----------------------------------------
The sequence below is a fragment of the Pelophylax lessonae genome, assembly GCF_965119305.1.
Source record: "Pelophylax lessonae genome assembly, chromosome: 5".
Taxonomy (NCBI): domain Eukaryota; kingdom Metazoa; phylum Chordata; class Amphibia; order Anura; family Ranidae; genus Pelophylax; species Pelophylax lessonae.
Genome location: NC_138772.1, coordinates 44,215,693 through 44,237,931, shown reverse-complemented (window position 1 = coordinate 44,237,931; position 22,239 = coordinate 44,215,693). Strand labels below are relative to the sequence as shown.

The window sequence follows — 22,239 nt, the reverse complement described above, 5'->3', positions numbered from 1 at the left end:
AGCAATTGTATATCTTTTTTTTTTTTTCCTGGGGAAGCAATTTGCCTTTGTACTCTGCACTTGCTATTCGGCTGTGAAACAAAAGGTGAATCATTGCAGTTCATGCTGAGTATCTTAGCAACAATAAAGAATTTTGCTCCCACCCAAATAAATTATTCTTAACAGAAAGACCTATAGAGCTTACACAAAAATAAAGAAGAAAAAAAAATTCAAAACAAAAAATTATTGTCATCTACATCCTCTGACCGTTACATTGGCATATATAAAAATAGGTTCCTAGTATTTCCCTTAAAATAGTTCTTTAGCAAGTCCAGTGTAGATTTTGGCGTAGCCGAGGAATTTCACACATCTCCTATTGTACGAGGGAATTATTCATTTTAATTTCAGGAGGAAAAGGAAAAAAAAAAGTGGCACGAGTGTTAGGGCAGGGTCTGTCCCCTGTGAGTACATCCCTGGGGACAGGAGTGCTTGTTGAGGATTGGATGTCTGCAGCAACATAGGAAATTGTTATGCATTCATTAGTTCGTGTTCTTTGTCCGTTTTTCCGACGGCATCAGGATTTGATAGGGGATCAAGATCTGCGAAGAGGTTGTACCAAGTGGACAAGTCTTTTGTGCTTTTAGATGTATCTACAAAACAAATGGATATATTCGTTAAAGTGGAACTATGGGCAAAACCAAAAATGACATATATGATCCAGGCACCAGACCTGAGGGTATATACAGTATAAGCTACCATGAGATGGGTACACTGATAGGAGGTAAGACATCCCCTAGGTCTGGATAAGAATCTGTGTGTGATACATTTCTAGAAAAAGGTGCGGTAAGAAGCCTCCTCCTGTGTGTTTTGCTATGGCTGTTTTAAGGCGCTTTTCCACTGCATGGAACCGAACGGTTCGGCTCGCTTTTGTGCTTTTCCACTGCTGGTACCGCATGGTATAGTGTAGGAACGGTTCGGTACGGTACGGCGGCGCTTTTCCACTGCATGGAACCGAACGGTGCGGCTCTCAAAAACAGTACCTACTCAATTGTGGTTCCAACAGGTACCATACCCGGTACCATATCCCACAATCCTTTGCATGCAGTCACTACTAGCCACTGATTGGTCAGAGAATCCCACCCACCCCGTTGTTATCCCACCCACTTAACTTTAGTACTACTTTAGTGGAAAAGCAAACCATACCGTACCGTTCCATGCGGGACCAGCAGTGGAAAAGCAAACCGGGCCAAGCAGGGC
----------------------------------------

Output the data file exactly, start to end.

The sequence below is a fragment of the Pelophylax lessonae genome, assembly GCF_965119305.1.
Source record: "Pelophylax lessonae genome assembly, chromosome: 5".
Taxonomy (NCBI): domain Eukaryota; kingdom Metazoa; phylum Chordata; class Amphibia; order Anura; family Ranidae; genus Pelophylax; species Pelophylax lessonae.
Genome location: NC_138772.1, coordinates 44,215,693 through 44,237,931, shown reverse-complemented (window position 1 = coordinate 44,237,931; position 22,239 = coordinate 44,215,693). Strand labels below are relative to the sequence as shown.

The window sequence follows — 22,239 nt, the reverse complement described above, 5'->3', positions numbered from 1 at the left end:
AGCAATTGTATATCTTTTTTTTTTTTTCCTGGGGAAGCAATTTGCCTTTGTACTCTGCACTTGCTATTCGGCTGTGAAACAAAAGGTGAATCATTGCAGTTCATGCTGAGTATCTTAGCAACAATAAAGAATTTTGCTCCCACCCAAATAAATTATTCTTAACAGAAAGACCTATAGAGCTTACACAAAAATAAAGAAGAAAAAAAAATTCAAAACAAAAAATTATTGTCATCTACATCCTCTGACCGTTACATTGGCATATATAAAAATAGGTTCCTAGTATTTCCCTTAAAATAGTTCTTTAGCAAGTCCAGTGTAGATTTTGGCGTAGCCGAGGAATTTCACACATCTCCTATTGTACGAGGGAATTATTCATTTTAATTTCAGGAGGAAAAGGAAAAAAAAAAGTGGCACGAGTGTTAGGGCAGGGTCTGTCCCCTGTGAGTACATCCCTGGGGACAGGAGTGCTTGTTGAGGATTGGATGTCTGCAGCAACATAGGAAATTGTTATGCATTCATTAGTTCGTGTTCTTTGTCCGTTTTTCCGACGGCATCAGGATTTGATAGGGGATCAAGATCTGCGAAGAGGTTGTACCAAGTGGACAAGTCTTTTGTGCTTTTAGATGTATCTACAAAACAAATGGATATATTCGTTAAAGTGGAACTATGGGCAAAACCAAAAATGACATATATGATCCAGGCACCAGACCTGAGGGTATATACAGTATAAGCTACCATGAGATGGGTACACTGATAGGAGGTAAGACATCCCCTAGGTCTGGATAAGAATCTGTGTGTGATACATTTCTAGAAAAAGGTGCGGTAAGAAGCCTCCTCCTGTGTGTTTTGCTATGGCTGTTTTAAGGCGCTTTTCCACTGCATGGAACCGAACGGTTCGGCTCGCTTTTGTGCTTTTCCACTGCTGGTACCGCATGGTATAGTGTAGGAACGGTTCGGTACGGTACGGCGGCGCTTTTCCACTGCATGGAACCGAACGGTGCGGCTCTCAAAAACAGTACCTACTCAATTGTGGTTCCAACAGGTACCATACCCGGTACCATATCCCACAATCCTTTGCATGCAGTCACTACTAGCCACTGATTGGTCAGAGAATCCCACCCACCCCGTTGTTATCCCACCCACTTAACTTTAGTACTACTTTAGTGGAAAAGCAAACCATACCGTACCGTTCCATGCGGGACCAGCAGTGGAAAAGCAAACCGGGCCAAGCAGGGC